One session at the conference asked the assembled group to think about possible worst-case scenarios. In one example, a biohacker called “Deb” was sneaking castor beans into the lab, and engaging in aggressive, politically-charged discussions with lab members. “How do you respond in this situation,” Kate Carley, another charming FBI officer, asked the biohacker crowd. “Do you report the incident?” Regardless of what we thought, the FBI’s answer is a resounding yes. Her next slide showed Deb leaving the community lab to secretly work at home, before being arrested for experimenting with human pathogens and toxins. Even worse – for us at least – the fictitious slide showed newspaper stories where Deb was described as being part of the biohacker community.
These slides were clearly designed to show the most extreme examples and to drive home the FBI’s point. When asked whether a real “Deb” had ever been investigated, arrested, or even heard of, the FBI’s Head had to admit: “No.”
The idea that well-meaning biohackers could help the FBI by reporting any suspicious activities, has many in the field worried, particularly those outside of the US. “[It] reminds me of the Stasis's methods,” says Rudiger Trojok, one of Germany's most active biohackers, comparing the policy to the infamous spying network that operated in East Germany between 1950 and 1990. “Biohacking is not the FBI's, it's a civilian business.”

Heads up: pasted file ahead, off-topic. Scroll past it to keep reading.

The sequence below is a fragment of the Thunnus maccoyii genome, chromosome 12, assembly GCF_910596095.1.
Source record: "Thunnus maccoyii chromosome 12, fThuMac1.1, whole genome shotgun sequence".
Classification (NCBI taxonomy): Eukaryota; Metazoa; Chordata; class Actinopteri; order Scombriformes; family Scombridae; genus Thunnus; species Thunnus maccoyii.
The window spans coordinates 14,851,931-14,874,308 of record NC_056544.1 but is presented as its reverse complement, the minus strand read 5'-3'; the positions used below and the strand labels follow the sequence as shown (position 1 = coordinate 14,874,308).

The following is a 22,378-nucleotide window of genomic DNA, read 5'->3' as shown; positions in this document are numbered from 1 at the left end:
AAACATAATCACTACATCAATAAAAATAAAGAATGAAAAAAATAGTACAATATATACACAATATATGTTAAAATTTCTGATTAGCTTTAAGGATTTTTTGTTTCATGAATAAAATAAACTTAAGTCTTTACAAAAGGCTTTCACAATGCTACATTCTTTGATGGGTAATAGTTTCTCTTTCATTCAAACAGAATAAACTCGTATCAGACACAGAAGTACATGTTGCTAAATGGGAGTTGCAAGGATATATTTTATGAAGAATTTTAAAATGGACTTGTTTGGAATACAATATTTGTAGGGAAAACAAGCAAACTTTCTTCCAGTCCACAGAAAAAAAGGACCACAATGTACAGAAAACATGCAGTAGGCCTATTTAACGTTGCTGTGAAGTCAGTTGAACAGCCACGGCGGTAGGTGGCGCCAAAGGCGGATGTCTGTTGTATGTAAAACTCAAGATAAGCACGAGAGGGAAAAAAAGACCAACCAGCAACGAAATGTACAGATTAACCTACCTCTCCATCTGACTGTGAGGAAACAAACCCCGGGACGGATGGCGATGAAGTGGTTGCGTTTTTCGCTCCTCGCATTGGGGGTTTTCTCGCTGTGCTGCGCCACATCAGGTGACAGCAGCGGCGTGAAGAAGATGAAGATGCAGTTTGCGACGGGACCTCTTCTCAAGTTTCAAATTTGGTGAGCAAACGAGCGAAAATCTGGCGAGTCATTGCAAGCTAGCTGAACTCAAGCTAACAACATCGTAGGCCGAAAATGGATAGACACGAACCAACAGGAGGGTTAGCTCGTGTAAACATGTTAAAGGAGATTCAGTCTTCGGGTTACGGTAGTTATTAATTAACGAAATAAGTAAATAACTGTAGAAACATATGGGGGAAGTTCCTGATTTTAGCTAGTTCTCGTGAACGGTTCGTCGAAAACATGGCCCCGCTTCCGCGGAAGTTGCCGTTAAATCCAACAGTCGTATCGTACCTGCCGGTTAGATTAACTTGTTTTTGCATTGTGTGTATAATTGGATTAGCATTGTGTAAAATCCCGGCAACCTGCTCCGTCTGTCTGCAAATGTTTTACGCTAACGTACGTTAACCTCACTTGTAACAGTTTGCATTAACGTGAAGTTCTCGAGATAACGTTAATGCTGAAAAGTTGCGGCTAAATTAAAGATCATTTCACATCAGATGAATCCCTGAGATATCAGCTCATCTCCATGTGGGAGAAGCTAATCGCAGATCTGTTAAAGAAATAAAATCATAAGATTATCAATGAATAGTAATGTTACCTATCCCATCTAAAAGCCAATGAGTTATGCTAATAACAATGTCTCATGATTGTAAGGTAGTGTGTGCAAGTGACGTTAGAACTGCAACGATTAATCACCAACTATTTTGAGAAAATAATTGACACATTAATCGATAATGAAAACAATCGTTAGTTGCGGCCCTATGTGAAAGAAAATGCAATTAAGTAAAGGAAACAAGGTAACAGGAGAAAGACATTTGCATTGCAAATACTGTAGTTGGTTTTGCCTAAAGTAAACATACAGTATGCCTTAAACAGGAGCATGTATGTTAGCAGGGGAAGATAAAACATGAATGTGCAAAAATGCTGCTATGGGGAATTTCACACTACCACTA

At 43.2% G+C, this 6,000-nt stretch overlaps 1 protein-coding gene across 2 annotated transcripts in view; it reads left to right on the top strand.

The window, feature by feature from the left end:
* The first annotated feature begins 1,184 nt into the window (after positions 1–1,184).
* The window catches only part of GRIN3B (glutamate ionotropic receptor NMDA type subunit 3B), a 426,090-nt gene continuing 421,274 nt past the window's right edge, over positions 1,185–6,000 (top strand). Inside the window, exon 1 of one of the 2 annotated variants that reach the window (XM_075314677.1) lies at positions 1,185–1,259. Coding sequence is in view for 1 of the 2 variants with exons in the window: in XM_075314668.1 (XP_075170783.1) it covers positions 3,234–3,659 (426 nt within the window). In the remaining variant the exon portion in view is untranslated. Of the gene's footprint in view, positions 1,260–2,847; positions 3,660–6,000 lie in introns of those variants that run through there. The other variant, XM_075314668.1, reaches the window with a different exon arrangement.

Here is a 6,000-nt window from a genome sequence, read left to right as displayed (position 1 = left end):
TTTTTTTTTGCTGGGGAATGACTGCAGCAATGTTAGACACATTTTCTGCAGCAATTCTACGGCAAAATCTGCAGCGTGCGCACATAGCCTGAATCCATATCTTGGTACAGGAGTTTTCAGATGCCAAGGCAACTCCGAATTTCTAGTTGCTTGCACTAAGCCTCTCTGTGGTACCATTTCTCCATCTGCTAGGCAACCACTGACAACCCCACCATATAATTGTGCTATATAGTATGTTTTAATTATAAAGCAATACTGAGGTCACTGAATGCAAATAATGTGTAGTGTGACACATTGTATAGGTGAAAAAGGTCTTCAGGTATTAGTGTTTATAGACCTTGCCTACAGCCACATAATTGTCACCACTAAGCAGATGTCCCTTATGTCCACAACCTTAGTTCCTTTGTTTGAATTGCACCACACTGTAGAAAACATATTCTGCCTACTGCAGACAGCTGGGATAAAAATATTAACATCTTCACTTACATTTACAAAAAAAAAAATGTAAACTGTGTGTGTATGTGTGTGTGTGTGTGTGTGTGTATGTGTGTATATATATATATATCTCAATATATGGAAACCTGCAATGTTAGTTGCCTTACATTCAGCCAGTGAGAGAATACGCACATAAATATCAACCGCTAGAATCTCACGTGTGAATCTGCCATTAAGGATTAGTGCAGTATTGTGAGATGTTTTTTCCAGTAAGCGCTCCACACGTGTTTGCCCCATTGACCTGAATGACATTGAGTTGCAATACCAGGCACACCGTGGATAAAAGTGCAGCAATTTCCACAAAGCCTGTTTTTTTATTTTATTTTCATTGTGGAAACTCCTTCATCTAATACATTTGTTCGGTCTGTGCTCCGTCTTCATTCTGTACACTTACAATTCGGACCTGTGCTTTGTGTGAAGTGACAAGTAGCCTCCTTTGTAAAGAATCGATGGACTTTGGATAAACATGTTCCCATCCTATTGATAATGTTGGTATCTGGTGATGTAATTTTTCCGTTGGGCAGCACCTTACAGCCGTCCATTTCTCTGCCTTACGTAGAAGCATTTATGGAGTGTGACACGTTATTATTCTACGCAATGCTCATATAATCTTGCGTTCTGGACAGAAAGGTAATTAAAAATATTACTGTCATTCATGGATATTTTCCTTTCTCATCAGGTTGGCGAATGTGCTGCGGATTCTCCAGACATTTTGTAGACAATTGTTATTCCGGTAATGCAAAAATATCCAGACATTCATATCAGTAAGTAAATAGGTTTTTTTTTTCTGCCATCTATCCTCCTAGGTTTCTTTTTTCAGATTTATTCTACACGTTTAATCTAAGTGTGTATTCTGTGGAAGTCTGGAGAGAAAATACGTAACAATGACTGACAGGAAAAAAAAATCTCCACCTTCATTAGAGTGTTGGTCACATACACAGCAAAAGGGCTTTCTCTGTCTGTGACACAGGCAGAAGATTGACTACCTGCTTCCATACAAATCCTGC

Of course no one in the biohacking community wants to see any rogue biopunks creating headlines that would bring the entire community into disrepute. To try to counteract this, the DIYbio community is running a survey that it hopes will dispel any misconceptions about its motives. The German biohackers we got to know, such as Trojok from Freiburg and Lisa Thalheim of Berlin, have even started to draft rules for what they call “biohacking ethics”. Their code of conduct would include moratoria on certain kinds of experiments, a registration system and mutual voluntary inspections of labs by biohackers.
But even this concerns some practitioners, who worry that a field that has flourished precisely because it is informal and unregulated, will be stifled. When Trojok and Thalheim presented their ideas about a “web of trust” at a meeting at the London School of Economics in 2011 some felt it was too restrictive. Instead, people like Jason Bobe from the Personal Genomes Project at Harvard University, favours a much more liberal approach, with general Hippocratic rules like “do no harm” at its core.
Together with Todd Kuiken from the Woodrow Wilson Center in Washington, Bobe has just launched an initiative called “Ask a Biosafety Expert” that, in their view, best meets the hobbyist’s needs. The idea is that biohackers from all over the world can go to the diybio.org website anonymously and submit any questions, from how to clean things up to aspects of the safety of experiments. Within a day or so they’d receive an answer from a biosafety expert. This way, according to Kuiken, people could operate in a safe manner, relying on personal responsibility rather than control.
Of course, nobody knows if a stick or a carrot is the right tool as we enter the age of personal biotech. But whoever is given the task of devising rules will have to consider the virtues of having molecular biology among the masses – can personal biotech improve society, will it lead to valuable inventions and innovations, will it be a democratising force, will it help distribute wealth, economic and intellectual power more widely?